Manage warnings about unsafe sites

You'll see a warning if the content that you're trying to see is dangerous or deceptive. These sites are often called 'phishing' or 'malware' sites.

Get warnings about dangerous and deceptive content

Phishing and malware detection is turned on by default. When it's turned on, you might see the following messages. If you see one of these messages, we recommend that you don't visit the site.

  • The site ahead contains malware: The site that you want to visit might try to install bad software, called malware, on your computer.
  • Deceptive site ahead: The site that you want to visit might be a phishing site.
  • Suspicious site: The site that you want to visit seems suspicious and may not be safe. 
  • The site ahead contains harmful programs: The site that you want to visit might try to trick you into installing programs that cause problems when you’re browsing online.
  • This page is trying to load scripts from unauthenticated sources: The site that you  want to visit isn't secure.
  • Did you mean [site name]? or Is this the right site?: The site that you want to visit may try to confuse you, and may not be the site that you meant to visit.

Important: Download with caution. Some sites try to trick you into downloading harmful software by telling you that you have a virus. Be careful not to download any harmful software.

View unsafe sites, content and downloads

You can visit a page or access a downloaded file that shows a warning. This isn't recommended.

Visit an unsafe page

  1. On your computer, open Chrome.
  2. On the page where you see a warning, click Details.
  3. Click Visit this unsafe site.
  4. The page will load.

When you visit an unsafe site, Chrome will try to remove the unsafe content from the page.

To view the entire page:

  1. On your computer, open Chrome.
  2. On a deceptive site, to the right of the address bar, click Content blocked Content blocked.
  3. In the alert, click Load full site.
  4. The page will load.

If the error mentions scripts, you can view the entire page by clicking Load unsafe script.

Download an unsafe file

  1. On your computer, open Chrome.
  2. At the top right, click More More and then Downloads.
  3. Find the file that you want to download.
  4. Click Recover malicious file.

Turn off warnings about dangerous and deceptive sites

If you don't want to be warned about unsafe content, you can turn off deceptive and dangerous site alerts. This also turns off download warnings.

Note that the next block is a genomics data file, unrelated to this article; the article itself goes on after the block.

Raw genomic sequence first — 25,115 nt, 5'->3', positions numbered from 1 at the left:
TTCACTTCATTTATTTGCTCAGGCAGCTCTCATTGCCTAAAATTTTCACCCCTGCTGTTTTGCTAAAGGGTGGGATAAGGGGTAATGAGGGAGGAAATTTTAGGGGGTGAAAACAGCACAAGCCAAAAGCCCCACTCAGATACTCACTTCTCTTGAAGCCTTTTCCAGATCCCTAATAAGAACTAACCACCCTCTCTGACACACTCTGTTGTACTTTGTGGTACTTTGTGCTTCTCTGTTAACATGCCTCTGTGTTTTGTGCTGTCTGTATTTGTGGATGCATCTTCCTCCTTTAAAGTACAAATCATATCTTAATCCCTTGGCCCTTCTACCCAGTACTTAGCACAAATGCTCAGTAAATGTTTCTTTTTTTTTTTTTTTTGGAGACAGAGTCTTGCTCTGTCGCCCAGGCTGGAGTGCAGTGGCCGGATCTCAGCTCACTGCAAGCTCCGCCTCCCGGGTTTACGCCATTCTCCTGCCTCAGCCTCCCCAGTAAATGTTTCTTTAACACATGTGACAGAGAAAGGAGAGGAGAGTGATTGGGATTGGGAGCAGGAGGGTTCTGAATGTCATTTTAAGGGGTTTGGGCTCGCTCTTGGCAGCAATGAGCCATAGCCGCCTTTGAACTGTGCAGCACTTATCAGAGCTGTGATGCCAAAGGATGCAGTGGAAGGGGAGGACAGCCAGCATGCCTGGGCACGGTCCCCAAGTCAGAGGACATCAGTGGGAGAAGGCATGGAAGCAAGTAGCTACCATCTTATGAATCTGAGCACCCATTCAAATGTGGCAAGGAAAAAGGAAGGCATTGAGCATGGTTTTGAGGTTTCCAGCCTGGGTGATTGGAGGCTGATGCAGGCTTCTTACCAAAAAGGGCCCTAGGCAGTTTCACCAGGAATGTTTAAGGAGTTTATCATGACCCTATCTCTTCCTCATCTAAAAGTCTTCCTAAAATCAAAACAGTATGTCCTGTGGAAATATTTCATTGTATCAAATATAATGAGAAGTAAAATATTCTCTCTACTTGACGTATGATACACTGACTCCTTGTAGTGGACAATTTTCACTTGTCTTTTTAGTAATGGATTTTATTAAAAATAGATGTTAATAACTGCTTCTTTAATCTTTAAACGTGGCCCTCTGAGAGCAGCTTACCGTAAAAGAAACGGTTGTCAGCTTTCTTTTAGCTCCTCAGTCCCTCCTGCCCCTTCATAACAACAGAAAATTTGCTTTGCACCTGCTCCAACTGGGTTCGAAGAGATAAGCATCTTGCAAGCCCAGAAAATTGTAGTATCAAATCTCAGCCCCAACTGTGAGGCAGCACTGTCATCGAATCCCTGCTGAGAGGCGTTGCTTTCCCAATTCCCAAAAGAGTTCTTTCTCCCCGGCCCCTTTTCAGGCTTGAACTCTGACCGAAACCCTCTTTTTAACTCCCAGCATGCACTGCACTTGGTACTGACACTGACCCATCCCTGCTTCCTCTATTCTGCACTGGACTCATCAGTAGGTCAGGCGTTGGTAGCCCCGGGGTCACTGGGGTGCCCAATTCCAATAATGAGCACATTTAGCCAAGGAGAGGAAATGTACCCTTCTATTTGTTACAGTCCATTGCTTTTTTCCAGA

Important: We do not recommend turning off alerts.

  1. On your computer, open Chrome.
  2. At the top right, click More Moreand then Settings.
  3. Under 'Privacy and security', click Safe Browsing.

My site or software is marked dangerous

Ignore warnings about pages that may be suspicious

If you get this message, Chrome thinks that a site that you're going to may not be safe. You may get this message because:

  • The site is trying to confuse you by slightly changing a safe URL.
  • The site URL is slightly different from a URL in your browsing history.
  • The site has a history of unsafe behaviour.

If you think a page has been flagged in error and want to proceed to the site, click Ignore.

If you're a developer and your site has been wrongly flagged, please contact us here.

What warnings about dangerous and deceptive content mean

  • Deceptive sites (also known as 'phishing' or 'social engineering' sites) try to trick you into doing something dangerous online, such as revealing passwords or personal information, usually through a fake website.
  • Dangerous sites (also known as 'malware' or 'unwanted software' sites) can harm your computer, or can cause problems when you’re browsing online. Find out how to clean Chrome of unwanted ads, pop-ups and malware.
  • Google Safe Browsing: To protect you from dangerous websites, Google maintains a list of websites that might put you at risk of malware or phishing. Google also analyses sites and warns you if a site seems dangerous. Find out more about Google Safe Browsing.
  • Using a Chromebook at work or school? Your network administrator might set up phishing and malware detection for you, in which case you can't change this setting yourself. Fabout using a Chromebook through work or school.
  • Deceptive sites (also known as 'phishing' or 'social engineering' sites) try to trick you into doing something dangerous online, such as revealing passwords or personal information, usually through a fake website.
  • Dangerous sites (also known as 'malware' or 'unwanted software' sites) can harm your computer, or can cause problems when you’re browsing online. Find out how to clean Chrome of unwanted ads, pop-ups and malware.
  • Google Safe Browsing: To protect you from dangerous websites, Google maintains a list of websites that might put you at risk of malware or phishing. Google also analyses sites and warns you if a site seems dangerous. Find out more about Google Safe Browsing.
  • Using a Chromebook at work or school? Your network administrator might set up phishing and malware detection for you, in which case you can't change this setting yourself. Fabout using a Chromebook through work or school.
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